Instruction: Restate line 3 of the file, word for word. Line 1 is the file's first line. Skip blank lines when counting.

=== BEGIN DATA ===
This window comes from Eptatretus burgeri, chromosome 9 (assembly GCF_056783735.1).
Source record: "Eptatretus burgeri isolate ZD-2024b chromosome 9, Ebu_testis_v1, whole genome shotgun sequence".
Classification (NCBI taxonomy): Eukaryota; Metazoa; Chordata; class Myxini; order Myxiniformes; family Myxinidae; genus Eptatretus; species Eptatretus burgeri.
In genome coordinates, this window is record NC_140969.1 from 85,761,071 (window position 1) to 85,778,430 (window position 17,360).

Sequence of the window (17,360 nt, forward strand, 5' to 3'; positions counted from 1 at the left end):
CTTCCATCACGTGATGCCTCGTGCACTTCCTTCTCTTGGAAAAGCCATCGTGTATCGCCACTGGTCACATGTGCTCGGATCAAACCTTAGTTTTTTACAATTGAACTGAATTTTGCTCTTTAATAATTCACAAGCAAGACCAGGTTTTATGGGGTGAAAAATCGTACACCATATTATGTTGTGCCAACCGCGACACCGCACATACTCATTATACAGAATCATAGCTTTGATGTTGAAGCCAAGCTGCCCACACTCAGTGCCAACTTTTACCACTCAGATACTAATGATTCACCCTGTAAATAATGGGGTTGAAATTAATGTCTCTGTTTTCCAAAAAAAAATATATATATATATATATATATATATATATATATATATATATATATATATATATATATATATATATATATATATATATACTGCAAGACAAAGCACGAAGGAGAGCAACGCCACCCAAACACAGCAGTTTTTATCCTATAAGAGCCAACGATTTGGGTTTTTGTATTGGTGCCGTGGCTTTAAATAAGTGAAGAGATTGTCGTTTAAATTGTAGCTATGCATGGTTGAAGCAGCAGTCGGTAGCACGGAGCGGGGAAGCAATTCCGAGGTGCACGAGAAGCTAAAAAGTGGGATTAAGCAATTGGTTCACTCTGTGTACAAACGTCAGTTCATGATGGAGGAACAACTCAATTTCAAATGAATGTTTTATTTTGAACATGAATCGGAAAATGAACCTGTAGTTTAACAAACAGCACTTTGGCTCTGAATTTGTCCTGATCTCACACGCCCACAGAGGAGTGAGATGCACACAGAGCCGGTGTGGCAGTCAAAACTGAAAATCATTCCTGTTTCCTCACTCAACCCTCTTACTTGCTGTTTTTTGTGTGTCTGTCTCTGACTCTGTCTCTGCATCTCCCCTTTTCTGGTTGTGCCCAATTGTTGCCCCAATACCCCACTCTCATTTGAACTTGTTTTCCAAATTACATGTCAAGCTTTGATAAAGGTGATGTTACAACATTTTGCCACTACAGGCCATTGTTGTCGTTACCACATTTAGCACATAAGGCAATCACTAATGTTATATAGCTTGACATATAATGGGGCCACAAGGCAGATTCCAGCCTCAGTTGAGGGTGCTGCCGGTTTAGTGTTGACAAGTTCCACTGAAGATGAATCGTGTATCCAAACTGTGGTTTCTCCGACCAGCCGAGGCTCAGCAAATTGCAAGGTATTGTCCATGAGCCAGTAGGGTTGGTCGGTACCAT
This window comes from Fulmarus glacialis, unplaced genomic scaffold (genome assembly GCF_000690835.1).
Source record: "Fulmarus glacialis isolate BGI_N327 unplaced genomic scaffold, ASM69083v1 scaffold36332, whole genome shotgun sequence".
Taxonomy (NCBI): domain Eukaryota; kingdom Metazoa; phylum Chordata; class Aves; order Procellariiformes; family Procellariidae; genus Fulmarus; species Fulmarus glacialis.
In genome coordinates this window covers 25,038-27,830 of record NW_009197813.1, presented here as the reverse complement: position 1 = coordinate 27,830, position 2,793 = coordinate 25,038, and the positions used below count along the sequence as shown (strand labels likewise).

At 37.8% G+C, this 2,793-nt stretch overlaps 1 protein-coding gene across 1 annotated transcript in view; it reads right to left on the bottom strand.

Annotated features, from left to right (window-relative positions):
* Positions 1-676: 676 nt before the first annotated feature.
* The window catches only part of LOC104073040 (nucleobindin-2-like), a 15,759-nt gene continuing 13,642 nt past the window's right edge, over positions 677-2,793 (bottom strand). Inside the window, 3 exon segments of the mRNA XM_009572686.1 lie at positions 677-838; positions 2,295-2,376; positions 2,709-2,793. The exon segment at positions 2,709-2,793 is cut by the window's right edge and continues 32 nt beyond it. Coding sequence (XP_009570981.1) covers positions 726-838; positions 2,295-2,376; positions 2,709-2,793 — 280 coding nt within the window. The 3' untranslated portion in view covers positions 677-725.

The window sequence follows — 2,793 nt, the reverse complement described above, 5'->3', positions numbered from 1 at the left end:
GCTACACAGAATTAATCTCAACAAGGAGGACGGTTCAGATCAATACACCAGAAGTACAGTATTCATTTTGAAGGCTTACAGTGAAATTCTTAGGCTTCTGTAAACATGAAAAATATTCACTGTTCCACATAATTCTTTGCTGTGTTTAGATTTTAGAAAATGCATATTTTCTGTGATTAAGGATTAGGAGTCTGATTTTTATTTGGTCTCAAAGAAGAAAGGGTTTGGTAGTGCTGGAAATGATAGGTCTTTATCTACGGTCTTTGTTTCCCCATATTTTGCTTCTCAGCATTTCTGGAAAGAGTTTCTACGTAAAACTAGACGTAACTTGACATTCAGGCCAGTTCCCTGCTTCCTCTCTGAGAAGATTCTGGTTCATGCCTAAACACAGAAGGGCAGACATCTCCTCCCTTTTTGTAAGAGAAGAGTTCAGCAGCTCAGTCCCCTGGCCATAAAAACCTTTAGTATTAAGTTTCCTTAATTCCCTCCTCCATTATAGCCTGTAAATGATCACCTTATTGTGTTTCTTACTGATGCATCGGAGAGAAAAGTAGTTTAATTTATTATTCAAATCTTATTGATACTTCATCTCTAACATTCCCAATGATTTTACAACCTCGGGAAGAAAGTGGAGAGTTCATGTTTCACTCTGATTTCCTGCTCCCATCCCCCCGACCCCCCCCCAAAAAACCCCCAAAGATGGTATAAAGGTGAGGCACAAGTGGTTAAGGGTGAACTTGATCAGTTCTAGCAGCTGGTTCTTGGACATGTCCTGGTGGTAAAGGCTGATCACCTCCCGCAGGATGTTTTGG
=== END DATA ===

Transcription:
Classification (NCBI taxonomy): Eukaryota; Metazoa; Chordata; class Myxini; order Myxiniformes; family Myxinidae; genus Eptatretus; species Eptatretus burgeri.